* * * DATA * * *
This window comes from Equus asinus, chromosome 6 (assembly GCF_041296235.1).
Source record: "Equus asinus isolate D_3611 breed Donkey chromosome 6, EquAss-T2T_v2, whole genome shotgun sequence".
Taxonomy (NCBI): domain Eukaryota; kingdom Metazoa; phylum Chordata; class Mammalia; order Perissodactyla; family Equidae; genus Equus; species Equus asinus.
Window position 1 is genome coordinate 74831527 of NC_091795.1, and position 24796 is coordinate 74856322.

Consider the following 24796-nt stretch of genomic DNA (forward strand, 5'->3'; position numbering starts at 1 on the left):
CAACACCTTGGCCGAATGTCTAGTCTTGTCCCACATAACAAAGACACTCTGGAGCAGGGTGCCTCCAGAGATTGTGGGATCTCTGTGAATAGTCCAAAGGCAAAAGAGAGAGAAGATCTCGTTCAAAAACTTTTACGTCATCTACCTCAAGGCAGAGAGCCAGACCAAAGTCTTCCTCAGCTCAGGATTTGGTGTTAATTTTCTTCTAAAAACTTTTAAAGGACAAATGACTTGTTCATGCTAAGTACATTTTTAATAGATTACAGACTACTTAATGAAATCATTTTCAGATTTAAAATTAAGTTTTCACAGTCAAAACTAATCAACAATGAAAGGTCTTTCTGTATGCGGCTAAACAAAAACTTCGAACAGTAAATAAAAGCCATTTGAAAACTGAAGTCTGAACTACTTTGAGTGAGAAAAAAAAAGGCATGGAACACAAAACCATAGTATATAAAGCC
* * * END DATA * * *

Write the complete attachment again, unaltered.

This window comes from Equus asinus, chromosome 6 (assembly GCF_041296235.1).
Source record: "Equus asinus isolate D_3611 breed Donkey chromosome 6, EquAss-T2T_v2, whole genome shotgun sequence".
Taxonomy (NCBI): domain Eukaryota; kingdom Metazoa; phylum Chordata; class Mammalia; order Perissodactyla; family Equidae; genus Equus; species Equus asinus.
Window position 1 is genome coordinate 74831527 of NC_091795.1, and position 24796 is coordinate 74856322.

Consider the following 24796-nt stretch of genomic DNA (forward strand, 5'->3'; position numbering starts at 1 on the left):
CAACACCTTGGCCGAATGTCTAGTCTTGTCCCACATAACAAAGACACTCTGGAGCAGGGTGCCTCCAGAGATTGTGGGATCTCTGTGAATAGTCCAAAGGCAAAAGAGAGAGAAGATCTCGTTCAAAAACTTTTACGTCATCTACCTCAAGGCAGAGAGCCAGACCAAAGTCTTCCTCAGCTCAGGATTTGGTGTTAATTTTCTTCTAAAAACTTTTAAAGGACAAATGACTTGTTCATGCTAAGTACATTTTTAATAGATTACAGACTACTTAATGAAATCATTTTCAGATTTAAAATTAAGTTTTCACAGTCAAAACTAATCAACAATGAAAGGTCTTTCTGTATGCGGCTAAACAAAAACTTCGAACAGTAAATAAAAGCCATTTGAAAACTGAAGTCTGAACTACTTTGAGTGAGAAAAAAAAAGGCATGGAACACAAAACCATAGTATATAAAGCC